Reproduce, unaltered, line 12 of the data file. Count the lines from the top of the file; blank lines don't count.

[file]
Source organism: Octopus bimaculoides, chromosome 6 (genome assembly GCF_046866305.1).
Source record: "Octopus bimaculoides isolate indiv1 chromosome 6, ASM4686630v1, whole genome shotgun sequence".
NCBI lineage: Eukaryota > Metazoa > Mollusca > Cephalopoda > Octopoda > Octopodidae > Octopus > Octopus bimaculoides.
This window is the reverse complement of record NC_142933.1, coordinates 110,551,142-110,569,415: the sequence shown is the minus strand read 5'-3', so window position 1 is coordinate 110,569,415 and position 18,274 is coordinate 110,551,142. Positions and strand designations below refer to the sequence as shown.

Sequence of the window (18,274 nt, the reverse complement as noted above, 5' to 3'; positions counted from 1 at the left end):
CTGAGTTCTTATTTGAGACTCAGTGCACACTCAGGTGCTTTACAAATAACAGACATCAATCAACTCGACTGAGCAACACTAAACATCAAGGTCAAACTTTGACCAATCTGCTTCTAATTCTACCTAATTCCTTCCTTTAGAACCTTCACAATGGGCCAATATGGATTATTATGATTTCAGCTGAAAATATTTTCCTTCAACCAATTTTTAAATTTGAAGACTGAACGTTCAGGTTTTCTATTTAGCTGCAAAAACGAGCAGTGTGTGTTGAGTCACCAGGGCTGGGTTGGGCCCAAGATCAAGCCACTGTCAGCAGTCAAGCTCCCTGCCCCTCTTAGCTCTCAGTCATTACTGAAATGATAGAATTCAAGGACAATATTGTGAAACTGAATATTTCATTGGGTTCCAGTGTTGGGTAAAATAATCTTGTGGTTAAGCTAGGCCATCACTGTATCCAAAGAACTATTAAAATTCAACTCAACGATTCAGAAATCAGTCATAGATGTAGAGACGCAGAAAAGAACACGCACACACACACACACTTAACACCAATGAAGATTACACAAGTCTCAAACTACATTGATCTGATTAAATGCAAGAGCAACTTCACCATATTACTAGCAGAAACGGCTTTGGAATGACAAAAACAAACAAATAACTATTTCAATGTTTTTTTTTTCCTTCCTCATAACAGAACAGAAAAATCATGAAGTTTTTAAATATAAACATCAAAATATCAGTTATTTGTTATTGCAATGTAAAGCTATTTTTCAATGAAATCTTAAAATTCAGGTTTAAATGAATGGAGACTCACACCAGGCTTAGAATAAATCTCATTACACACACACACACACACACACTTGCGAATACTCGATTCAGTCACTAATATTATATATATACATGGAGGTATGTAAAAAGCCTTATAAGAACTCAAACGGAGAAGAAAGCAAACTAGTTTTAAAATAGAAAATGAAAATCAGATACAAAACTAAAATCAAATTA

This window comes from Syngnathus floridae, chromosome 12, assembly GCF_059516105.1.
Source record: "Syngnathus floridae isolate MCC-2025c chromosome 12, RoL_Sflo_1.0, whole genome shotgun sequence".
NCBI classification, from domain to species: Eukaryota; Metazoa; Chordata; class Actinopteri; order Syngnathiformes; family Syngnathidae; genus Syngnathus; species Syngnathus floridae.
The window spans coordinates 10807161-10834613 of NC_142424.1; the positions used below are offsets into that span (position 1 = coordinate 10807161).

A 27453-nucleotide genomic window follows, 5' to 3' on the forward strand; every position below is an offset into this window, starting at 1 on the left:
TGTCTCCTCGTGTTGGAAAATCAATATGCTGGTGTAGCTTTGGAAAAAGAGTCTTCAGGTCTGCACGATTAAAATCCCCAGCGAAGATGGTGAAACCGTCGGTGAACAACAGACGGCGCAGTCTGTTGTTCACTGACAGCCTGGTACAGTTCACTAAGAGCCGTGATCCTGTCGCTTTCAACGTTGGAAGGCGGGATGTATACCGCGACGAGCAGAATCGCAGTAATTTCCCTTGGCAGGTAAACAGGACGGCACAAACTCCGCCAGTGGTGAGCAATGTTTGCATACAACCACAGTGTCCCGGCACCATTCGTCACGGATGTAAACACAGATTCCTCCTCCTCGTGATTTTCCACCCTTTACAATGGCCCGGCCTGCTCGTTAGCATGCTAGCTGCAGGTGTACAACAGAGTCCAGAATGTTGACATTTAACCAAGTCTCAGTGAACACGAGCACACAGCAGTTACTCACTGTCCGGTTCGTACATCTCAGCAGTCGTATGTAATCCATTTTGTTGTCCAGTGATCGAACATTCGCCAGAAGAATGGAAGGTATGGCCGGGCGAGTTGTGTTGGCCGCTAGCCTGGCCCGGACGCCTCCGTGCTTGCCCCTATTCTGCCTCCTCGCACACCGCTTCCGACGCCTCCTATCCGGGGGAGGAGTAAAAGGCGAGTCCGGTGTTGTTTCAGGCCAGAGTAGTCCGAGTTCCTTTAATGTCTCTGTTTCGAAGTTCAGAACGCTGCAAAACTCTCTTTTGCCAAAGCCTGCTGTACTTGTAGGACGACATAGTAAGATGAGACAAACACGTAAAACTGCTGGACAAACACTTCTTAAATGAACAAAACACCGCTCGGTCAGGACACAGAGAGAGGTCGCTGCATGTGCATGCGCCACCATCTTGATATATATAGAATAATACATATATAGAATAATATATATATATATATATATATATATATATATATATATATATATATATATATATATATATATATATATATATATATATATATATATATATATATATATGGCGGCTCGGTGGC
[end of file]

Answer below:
TGTCTCCTCGTGTTGGAAAATCAATATGCTGGTGTAGCTTTGGAAAAAGAGTCTTCAGGTCTGCACGATTAAAATCCCCAGCGAAGATGGTGAAACCGTCGGTGAACAACAGACGGCGCAGTCTGTTGTTCACTGACAGCCTGGTACAGTTCACTAAGAGCCGTGATCCTGTCGCTTTCAACGTTGGAAGGCGGGATGTATACCGCGACGAGCAGAATCGCAGTAATTTCCCTTGGCAGGTAAACAGGACGGCACAAACTCCGCCAGTGGTGAGCAATGTTTGCATACAACCACAGTGTCCCGGCACCATTCGTCACGGATGTAAACACAGATTCCTCCTCCTCGTGATTTTCCACCCTTTACAATGGCCCGGCCTGCTCGTTAGCATGCTAGCTGCAGGTGTACAACAGAGTCCAGAATGTTGACATTTAACCAAGTCTCAGTGAACACGAGCACACAGCAGTTACTCACTGTCCGGTTCGTACATCTCAGCAGTCGTATGTAATCCATTTTGTTGTCCAGTGATCGAACATTCGCCAGAAGAATGGAAGGTATGGCCGGGCGAGTTGTGTTGGCCGCTAGCCTGGCCCGGACGCCTCCGTGCTTGCCCCTATTCTGCCTCCTCGCACACCGCTTCCGACGCCTCCTATCCGGGGGAGGAGTAAAAGGCGAGTCCGGTGTTGTTTCAGGCCAGAGTAGTCCGAGTTCCTTTAATGTCTCTGTTTCGAAGTTCAGAACGCTGCAAAACTCTCTTTTGCCAAAGCCTGCTGTACTTGTAGGACGACATAGTAAGATGAGACAAACACGTAAAACTGCTGGACAAACACTTCTTAAATGAACAAAACACCGCTCGGTCAGGACACAGAGAGAGGTCGCTGCATGTGCATGCGCCACCATCTTGATATATATAGAATAATACATATATAGAATAATATATATATATATATATATATATATATATATATATATATATATATATATATATATATATATATATATATATATATATATATATATATATATATATATGGCGGCTCGGTGGC